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Who Truly Owns Scarborough Shoal or Huangyan Dao?

The Dispute Should Be Resolved By The Republic of the Philippines And Peoples Republic
of China In The Name of Asian Amity And Brotherhood, And U.S.A. Has Nothing To Do
With It
Scarborough Shoal or Scarborough Reef (Chinese name: Huangyan Island, pinyin:
Hungyn Do; Philippine name: Panatag Shoal, Bajo de Masinloc), more correctly
described as a group of islands and reefs in an atoll shape than a shoal, is located between
the Macclesfield Bank(Zhongsha Islands) and Luzon Island of Philippines in the South
China Sea. To the east, the 5,000 - 6,000 meter deep Manila Trench separates the shoal
from Philippine Archipelago. As with most of the landforms in this sea, the sovereignty of
the area is disputed. After the Chinese Civil War, the People's Republic of China and the
Republic of China (Taiwan) both lay claim to the shoal. Starting in 1997, Philippines joined
in this dispute, making its claim to the shoal.
The shoal was named after a tea-trade ship Scarborough which was wrecked on the rock
with everyone perishing on board in the late 18th century.
The shoal forms a triangle-shaped chain of reefs and islands (but mostly rocks) 55
kilometres (34 mi) around with an of area 150 square kilometers. It has a lagoon with area
of 130 km and depth of about 15 meters (49 ft). The shoal is a protrusion from a 3,500 m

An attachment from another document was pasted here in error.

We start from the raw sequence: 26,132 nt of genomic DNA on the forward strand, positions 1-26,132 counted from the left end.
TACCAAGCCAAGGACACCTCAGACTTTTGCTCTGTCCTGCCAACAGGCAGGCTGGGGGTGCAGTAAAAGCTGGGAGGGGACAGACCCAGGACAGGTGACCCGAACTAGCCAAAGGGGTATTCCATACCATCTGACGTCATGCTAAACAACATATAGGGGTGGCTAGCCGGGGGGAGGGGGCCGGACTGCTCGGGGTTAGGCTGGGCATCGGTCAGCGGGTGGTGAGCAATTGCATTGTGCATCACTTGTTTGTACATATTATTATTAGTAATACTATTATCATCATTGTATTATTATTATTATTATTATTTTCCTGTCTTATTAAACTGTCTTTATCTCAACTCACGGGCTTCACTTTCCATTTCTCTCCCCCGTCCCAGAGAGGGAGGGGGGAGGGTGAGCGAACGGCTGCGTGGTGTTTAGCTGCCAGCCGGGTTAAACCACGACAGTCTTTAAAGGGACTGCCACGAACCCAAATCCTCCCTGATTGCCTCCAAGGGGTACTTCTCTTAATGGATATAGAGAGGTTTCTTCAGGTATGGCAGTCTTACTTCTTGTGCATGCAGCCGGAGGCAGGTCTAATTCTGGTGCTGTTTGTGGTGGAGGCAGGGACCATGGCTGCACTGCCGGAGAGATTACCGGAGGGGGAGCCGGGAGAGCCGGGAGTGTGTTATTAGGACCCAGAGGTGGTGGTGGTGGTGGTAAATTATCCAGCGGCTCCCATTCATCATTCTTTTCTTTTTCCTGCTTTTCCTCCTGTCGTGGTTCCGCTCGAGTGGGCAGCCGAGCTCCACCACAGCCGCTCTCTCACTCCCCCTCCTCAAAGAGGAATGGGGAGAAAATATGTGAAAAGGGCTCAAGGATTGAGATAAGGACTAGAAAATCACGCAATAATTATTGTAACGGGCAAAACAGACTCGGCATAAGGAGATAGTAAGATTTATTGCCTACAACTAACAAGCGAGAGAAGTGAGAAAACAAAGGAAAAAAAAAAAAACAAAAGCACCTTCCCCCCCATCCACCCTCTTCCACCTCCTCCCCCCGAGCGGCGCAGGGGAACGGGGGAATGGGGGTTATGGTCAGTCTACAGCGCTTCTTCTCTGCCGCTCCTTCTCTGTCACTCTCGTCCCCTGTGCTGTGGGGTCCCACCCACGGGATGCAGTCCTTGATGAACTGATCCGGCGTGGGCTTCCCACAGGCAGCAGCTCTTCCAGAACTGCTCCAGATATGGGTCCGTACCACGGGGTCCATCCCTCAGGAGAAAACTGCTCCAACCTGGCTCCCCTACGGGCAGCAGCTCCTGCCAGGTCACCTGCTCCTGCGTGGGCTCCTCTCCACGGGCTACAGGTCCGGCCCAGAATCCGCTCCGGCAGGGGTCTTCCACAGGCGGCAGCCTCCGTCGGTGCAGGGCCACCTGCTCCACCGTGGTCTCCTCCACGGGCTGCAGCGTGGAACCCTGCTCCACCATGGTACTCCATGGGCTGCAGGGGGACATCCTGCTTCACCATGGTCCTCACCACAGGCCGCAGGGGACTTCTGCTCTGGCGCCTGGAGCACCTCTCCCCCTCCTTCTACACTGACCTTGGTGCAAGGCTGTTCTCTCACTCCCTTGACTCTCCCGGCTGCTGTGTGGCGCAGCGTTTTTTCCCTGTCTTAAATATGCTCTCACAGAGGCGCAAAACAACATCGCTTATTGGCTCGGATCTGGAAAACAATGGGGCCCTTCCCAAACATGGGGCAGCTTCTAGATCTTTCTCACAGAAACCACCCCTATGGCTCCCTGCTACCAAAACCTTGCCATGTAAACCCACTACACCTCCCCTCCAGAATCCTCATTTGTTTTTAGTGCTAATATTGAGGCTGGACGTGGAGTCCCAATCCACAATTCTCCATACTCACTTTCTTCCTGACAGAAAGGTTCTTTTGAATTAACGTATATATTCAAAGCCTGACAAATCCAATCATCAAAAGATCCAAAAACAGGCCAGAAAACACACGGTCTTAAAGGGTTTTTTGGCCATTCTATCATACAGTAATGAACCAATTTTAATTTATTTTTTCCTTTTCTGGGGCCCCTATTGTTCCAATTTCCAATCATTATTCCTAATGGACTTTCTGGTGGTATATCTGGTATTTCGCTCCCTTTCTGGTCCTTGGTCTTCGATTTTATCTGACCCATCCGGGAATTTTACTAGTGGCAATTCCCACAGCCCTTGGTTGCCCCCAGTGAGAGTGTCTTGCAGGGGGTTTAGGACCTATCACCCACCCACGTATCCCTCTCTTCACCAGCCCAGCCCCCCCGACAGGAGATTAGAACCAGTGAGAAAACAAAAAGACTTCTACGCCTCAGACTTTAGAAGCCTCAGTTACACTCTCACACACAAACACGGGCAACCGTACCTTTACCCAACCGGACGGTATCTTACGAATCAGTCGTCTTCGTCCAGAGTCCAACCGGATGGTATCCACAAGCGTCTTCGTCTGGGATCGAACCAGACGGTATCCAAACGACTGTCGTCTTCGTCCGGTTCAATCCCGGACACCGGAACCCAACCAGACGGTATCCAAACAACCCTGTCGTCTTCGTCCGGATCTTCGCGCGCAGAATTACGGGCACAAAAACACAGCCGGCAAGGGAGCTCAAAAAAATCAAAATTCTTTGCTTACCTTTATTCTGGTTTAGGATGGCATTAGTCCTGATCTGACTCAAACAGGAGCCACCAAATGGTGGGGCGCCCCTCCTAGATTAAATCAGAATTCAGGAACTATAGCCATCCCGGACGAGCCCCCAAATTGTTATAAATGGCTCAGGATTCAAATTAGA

deep abyssal plain. Several of the islands including "South Rock" are 1/2 m to 3 m high
and many of the reefs are just below water at high tide. Near the mouth of the lagoon are
the ruins of an iron tower, 8.3 m high. It is about 123 miles (198 km) west of Subic Bay. The
nearest landmass is Palauig, Zambales, on Luzon Island in the Philippines, 137 miles (220
km) away.
The shoal and its surrounding area are rich fishing grounds. A significant number of
Chinese fishermen have been arrested by Philippine officials in this area, particularly
during 1998-2001. Most arrests were for alleged using illegal methods of fishing and
catching endangered and protected species.
There are thick layers of guano lying on the rocks in the area. Several Filipino-sponsored
and Chinese-sponsored diving excursions and amateur ham radio operations, DXpeditions
(1994, 1995, 1997 and 2007), have been carried out in the area.
Sovereignty Dispute
The People's Republic of China and Republic of China (Taiwan)
The People's Republic of China and the Republic of China (Taiwan) claim that the shoal
was first discovered and drawn in a map in the Yuan Dynasty as early as 1279 and was
historically used by Chinese fishermen. In 1279, Guo Shoujing, a Chinese astronomer,
performed surveying of the South China Sea, and the surveying point was reported to be
the Scarborough Shoal. In 1935, China regarded the shoal as part of the Zhongsha Islands.

In 1947, the shoal was given the name Minzhu Jiao. In 1983, it was renamed Huangyan
Island with Minzhu Jiao reserved as a second name. In 1956, China protested Philippine
remarks that South China Sea islands in close proximity to Philippine territory should
belong to the Philippines. China's Declaration on the territorial Sea, promulgated in 1958,
says in part,
The breadth of the Territorial Sea of the People's Republic of China shall be twelve
nautical miles. This applies to all territories of the People's Republic of China, including
the Chinese mainland and its coastal islands, as well as Taiwan and its surrounding islands,